emergency situation with potentially catastrophic consequences, including
death. Unless a woman is in a hospital, an accredited freestanding birthing
center, or a birthing center within a hospital complex, with physicians
ready to intervene quickly if necessary, she puts herself and her baby's
health and life at unnecessary risk."

My friends who work as hospital employees on Labor and Delivery tell me of mistakes that cost lives and ruptures. Mistakes such as attempting to flush the uterus of meconium or increase amniotic fluid by replacing the natural fluid with a saline solution-only not to notice that the solution is blocked by the baby's head and can't exit. The fluid builds up until the uterus ruptures. Then, there is the continued use of cytotec for induction and its causal increase in uterine rupture, and a subsequent rise in amniotic fluid embolism of over 200%. Amniotic fluid embolism is almost always fatal to the mother, and that is also true against the healthy mother, and she doesn't have to have had a uterine scar for a cytotec rupture.

Let's address the speed of surgery necessary for saving a baby after a catastrophic rupture. Another friend spoke of an induced VBAC mother on an epidural complaining of uterine and shoulder pain. She was told repeatedly that the epidural wasn't taking fully and that she was fine. That is, until the baby died. Then the doctors discovered that her uterus had been ruptured for some time- time enough to have done surgery hours before and save her baby.

Homebirth midwives tend to listen to mothers. Homebirth mothers do not have epidurals which can confuse symptoms. Other problems may occur with home VBAC, and rarely they will, but lets not confuse location of birth with the illusion that death happens in one place and not another. Facts, irrefutable data, exist to show the safety of homebirth.



4th paragraph and rebuttal:
ACOG is looking to see if a reduction in the cesarean rate is necessary? Would a plumber seriously tell the building commission one toilet per house is all that is really necessary? No offense to plumbers, please note, who do not, mind you, in any way imply that homeowners should install a toilet for every person in the house to protect them from the effects of incontinence. Nor do plumbers advocate studies to see how many feet of pipes American cities and towns could bear before the public noticed adverse effects, such as soil erosion, or problems with laying streets, and raise an alarm that would outweigh the monetary benefits to their profession. However, ACOG and many OBs talk of cesarean studies to see how many medically unnecessary cesareans could be done before the public complained of loss of mothers, injuries to too many mothers and children, etc. Right now, obstetrics supposes that the corresponding higher maternal death rate is acceptable at a 30+% cesarean rate.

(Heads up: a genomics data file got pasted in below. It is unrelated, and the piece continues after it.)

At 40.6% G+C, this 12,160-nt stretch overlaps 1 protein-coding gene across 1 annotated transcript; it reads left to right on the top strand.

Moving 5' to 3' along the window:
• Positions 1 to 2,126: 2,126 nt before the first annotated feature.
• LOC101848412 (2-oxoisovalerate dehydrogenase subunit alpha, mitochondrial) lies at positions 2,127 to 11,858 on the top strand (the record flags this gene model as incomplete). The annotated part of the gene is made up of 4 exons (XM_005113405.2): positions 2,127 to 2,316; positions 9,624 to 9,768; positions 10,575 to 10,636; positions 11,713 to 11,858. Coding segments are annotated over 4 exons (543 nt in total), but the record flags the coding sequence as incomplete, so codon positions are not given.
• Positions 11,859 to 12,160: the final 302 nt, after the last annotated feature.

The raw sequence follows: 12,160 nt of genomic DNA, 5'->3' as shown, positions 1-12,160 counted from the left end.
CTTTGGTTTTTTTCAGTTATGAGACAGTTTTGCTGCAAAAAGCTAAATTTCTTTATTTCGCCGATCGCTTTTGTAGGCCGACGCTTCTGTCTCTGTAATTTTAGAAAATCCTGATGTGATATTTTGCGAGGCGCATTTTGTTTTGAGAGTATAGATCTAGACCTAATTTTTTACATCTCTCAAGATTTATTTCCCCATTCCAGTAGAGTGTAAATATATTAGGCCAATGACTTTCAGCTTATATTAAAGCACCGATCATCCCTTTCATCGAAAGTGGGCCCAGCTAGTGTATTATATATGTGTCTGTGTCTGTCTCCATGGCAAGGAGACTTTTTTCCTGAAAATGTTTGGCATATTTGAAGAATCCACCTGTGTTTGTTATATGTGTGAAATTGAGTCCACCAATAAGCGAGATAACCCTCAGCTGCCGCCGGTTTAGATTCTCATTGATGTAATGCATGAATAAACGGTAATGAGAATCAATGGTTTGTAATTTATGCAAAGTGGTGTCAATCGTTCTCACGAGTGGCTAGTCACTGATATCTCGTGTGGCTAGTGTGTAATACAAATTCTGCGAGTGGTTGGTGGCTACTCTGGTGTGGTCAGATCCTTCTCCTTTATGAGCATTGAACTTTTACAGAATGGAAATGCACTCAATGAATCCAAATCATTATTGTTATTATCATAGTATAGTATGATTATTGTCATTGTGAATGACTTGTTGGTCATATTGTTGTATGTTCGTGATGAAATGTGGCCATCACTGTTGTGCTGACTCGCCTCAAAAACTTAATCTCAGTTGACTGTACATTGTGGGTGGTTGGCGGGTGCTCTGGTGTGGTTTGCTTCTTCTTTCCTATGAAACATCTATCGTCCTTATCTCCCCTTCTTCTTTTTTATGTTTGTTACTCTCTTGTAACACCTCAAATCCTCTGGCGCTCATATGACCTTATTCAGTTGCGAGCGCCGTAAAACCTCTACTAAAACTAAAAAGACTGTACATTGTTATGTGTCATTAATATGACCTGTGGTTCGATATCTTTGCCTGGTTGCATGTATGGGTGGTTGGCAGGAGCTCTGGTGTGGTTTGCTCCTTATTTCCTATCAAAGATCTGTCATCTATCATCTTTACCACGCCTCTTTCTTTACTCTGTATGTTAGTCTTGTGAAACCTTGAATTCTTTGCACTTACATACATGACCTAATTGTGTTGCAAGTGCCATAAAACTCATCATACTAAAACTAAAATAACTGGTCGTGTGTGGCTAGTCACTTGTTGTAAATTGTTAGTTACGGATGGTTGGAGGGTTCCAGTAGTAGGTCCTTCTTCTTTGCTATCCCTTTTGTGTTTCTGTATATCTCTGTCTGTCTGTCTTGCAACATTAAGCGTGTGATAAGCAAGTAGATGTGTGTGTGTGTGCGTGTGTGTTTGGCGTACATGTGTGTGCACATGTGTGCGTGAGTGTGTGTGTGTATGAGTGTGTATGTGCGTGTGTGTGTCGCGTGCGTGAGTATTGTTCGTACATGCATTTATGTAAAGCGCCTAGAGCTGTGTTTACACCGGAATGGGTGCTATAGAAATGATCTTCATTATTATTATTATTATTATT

Gail's comment on paragraph 5:
Women risk the increased injury of having an Obstetrician care for them rather then a Family Practice doctor or Midwife. Non medically trained midwives have been shown to have the lowest injury rates of trained birth attendants. (Mehl)Link


Paragraph 6:
References that refute ACOG's claim that homebirth hasn't been adequately studied is aptly addressed at the following links:
British Medical Journal, CPM2000 http://www.bmj.com/cgi/content/full/330/7505/1416
Midwives Alliance Homebirth References
Ronnie Falcoa's posting of Homebirth and Out-of-Hospital Birth, Is it safe?
Excerpts from Experts on homebirth safety at Heritage Homebirth
From Mothering Magazine and Pam England There's No Place Like Home.

Paragraph 7:
Thomas Strong, MD succinctly challenges the ACOG and medical prenatal care system in his book, Expecting Trouble. Women come to homebirth midwives sometimes just to get the superior prenatal care. We often spend 45 minutes to an hour with families. Nutritionally based prevention is limited in clinic settings. However, many homebirth midwives give extensive nutritional counseling to prevent anemia, preeclampsia, postpartum hemorrhage, to enhance the health of the baby and mother and postpartum recovery.